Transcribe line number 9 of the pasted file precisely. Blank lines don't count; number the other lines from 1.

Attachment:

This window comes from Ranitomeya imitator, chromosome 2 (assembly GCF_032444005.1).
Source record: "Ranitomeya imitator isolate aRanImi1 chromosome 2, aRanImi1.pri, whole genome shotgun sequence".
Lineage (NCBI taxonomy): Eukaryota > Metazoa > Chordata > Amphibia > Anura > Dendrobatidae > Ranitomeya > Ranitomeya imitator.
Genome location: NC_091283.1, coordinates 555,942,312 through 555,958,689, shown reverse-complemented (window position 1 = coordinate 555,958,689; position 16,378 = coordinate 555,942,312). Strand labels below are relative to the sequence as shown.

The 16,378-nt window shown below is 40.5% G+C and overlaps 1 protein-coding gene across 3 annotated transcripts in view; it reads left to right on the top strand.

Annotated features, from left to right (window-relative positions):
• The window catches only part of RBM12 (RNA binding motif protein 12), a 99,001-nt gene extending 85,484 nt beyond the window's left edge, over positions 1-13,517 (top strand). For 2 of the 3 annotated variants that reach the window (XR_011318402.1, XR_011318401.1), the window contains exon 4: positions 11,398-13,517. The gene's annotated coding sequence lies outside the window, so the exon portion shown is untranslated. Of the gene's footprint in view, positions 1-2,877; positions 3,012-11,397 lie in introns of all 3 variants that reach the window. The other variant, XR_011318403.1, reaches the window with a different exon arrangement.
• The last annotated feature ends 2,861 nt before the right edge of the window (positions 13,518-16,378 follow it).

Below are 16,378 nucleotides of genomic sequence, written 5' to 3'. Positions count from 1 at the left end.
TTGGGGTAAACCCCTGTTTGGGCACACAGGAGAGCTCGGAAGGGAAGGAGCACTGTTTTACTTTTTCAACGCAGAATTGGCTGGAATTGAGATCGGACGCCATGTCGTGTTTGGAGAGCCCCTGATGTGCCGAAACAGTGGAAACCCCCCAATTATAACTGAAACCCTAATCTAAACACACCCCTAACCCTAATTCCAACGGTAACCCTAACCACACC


Below are 16,378 nucleotides of genomic sequence, written 5' to 3'. Positions count from 1 at the left end.